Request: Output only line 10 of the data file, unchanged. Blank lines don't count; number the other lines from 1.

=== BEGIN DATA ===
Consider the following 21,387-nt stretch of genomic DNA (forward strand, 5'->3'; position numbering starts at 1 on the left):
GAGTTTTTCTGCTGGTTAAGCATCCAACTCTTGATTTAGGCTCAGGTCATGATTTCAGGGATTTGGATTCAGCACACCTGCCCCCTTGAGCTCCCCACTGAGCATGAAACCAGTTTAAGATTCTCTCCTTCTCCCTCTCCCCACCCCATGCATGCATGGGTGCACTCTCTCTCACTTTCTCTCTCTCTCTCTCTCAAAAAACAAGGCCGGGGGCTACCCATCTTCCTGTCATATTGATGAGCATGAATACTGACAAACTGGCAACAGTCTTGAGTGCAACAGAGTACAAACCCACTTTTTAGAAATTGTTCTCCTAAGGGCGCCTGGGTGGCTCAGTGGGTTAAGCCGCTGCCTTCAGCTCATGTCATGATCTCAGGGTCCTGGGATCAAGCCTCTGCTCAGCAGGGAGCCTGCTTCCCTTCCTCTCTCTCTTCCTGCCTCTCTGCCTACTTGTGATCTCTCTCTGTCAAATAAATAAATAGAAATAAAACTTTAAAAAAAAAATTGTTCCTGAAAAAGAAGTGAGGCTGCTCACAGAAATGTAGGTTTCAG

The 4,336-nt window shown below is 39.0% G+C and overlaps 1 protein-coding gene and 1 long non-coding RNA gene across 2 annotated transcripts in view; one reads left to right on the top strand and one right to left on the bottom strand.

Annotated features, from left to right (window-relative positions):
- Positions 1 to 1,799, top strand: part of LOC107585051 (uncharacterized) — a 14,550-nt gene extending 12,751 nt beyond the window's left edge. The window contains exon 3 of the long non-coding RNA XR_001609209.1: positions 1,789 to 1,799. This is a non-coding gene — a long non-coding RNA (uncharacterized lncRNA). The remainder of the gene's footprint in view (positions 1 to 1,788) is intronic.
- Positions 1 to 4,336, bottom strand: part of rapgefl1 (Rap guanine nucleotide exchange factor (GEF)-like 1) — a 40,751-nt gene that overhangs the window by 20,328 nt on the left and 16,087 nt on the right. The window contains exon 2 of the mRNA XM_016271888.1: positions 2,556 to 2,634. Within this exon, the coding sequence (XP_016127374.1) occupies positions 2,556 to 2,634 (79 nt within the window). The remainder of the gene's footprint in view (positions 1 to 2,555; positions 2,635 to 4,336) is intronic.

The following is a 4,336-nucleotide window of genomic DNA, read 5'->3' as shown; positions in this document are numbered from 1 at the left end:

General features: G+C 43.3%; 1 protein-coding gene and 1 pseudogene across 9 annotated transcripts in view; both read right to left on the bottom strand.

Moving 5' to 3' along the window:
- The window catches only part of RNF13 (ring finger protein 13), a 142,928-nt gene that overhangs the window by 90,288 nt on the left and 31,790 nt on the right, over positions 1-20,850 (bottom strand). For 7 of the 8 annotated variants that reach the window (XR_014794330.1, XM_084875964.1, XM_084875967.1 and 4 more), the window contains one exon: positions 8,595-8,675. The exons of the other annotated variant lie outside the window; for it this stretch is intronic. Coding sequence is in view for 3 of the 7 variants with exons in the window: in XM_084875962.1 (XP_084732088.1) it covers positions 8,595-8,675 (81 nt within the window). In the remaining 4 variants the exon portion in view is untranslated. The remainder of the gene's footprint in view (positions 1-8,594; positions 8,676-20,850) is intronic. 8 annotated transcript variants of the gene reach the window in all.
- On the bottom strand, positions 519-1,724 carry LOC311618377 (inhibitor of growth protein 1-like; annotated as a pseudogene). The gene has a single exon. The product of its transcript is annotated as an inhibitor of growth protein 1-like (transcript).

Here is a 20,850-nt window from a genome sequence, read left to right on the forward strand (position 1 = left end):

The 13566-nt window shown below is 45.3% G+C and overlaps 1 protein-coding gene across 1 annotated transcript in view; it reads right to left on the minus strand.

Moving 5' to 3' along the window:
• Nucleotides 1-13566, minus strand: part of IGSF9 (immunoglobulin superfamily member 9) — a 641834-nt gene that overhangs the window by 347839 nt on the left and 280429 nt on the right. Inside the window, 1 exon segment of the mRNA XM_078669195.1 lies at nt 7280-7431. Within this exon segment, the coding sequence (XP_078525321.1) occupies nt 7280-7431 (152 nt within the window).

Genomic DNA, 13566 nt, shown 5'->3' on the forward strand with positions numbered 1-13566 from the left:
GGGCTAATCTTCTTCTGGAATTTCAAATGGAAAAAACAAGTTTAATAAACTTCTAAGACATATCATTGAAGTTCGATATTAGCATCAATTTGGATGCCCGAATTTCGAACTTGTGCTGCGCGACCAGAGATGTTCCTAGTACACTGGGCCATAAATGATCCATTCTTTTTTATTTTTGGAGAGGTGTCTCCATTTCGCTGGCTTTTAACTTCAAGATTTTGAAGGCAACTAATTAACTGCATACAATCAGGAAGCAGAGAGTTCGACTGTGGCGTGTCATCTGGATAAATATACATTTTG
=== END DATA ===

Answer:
- The window catches only part of RNF13 (ring finger protein 13), a 142,928-nt gene that overhangs the window by 90,288 nt on the left and 31,790 nt on the right, over positions 1-20,850 (bottom strand). For 7 of the 8 annotated variants that reach the window (XR_014794330.1, XM_084875964.1, XM_084875967.1 and 4 more), the window contains one exon: positions 8,595-8,675. The exons of the other annotated variant lie outside the window; for it this stretch is intronic. Coding sequence is in view for 3 of the 7 variants with exons in the window: in XM_084875962.1 (XP_084732088.1) it covers positions 8,595-8,675 (81 nt within the window). In the remaining 4 variants the exon portion in view is untranslated. The remainder of the gene's footprint in view (positions 1-8,594; positions 8,676-20,850) is intronic. 8 annotated transcript variants of the gene reach the window in all.